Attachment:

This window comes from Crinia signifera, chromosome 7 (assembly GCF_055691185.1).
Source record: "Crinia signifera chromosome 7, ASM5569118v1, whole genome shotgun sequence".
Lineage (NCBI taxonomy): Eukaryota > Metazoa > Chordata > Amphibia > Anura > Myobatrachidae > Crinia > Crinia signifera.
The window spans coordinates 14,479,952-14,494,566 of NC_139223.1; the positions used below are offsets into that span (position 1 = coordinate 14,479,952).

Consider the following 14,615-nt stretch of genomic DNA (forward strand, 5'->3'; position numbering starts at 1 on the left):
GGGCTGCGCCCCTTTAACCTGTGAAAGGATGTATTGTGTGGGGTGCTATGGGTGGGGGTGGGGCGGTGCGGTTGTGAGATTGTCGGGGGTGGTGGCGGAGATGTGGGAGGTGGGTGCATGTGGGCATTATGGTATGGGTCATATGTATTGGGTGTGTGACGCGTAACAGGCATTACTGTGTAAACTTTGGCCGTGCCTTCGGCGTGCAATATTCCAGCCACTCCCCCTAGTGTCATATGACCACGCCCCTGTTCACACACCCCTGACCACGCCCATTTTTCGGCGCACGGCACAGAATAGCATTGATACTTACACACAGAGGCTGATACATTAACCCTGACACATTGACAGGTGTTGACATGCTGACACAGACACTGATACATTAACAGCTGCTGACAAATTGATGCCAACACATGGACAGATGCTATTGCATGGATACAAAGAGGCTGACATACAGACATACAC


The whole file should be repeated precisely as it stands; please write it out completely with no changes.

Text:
This window comes from Crinia signifera, chromosome 7 (assembly GCF_055691185.1).
Source record: "Crinia signifera chromosome 7, ASM5569118v1, whole genome shotgun sequence".
Lineage (NCBI taxonomy): Eukaryota > Metazoa > Chordata > Amphibia > Anura > Myobatrachidae > Crinia > Crinia signifera.
The window spans coordinates 14,479,952-14,494,566 of NC_139223.1; the positions used below are offsets into that span (position 1 = coordinate 14,479,952).

Consider the following 14,615-nt stretch of genomic DNA (forward strand, 5'->3'; position numbering starts at 1 on the left):
GGGCTGCGCCCCTTTAACCTGTGAAAGGATGTATTGTGTGGGGTGCTATGGGTGGGGGTGGGGCGGTGCGGTTGTGAGATTGTCGGGGGTGGTGGCGGAGATGTGGGAGGTGGGTGCATGTGGGCATTATGGTATGGGTCATATGTATTGGGTGTGTGACGCGTAACAGGCATTACTGTGTAAACTTTGGCCGTGCCTTCGGCGTGCAATATTCCAGCCACTCCCCCTAGTGTCATATGACCACGCCCCTGTTCACACACCCCTGACCACGCCCATTTTTCGGCGCACGGCACAGAATAGCATTGATACTTACACACAGAGGCTGATACATTAACCCTGACACATTGACAGGTGTTGACATGCTGACACAGACACTGATACATTAACAGCTGCTGACAAATTGATGCCAACACATGGACAGATGCTATTGCATGGATACAAAGAGGCTGACATACAGACATACAC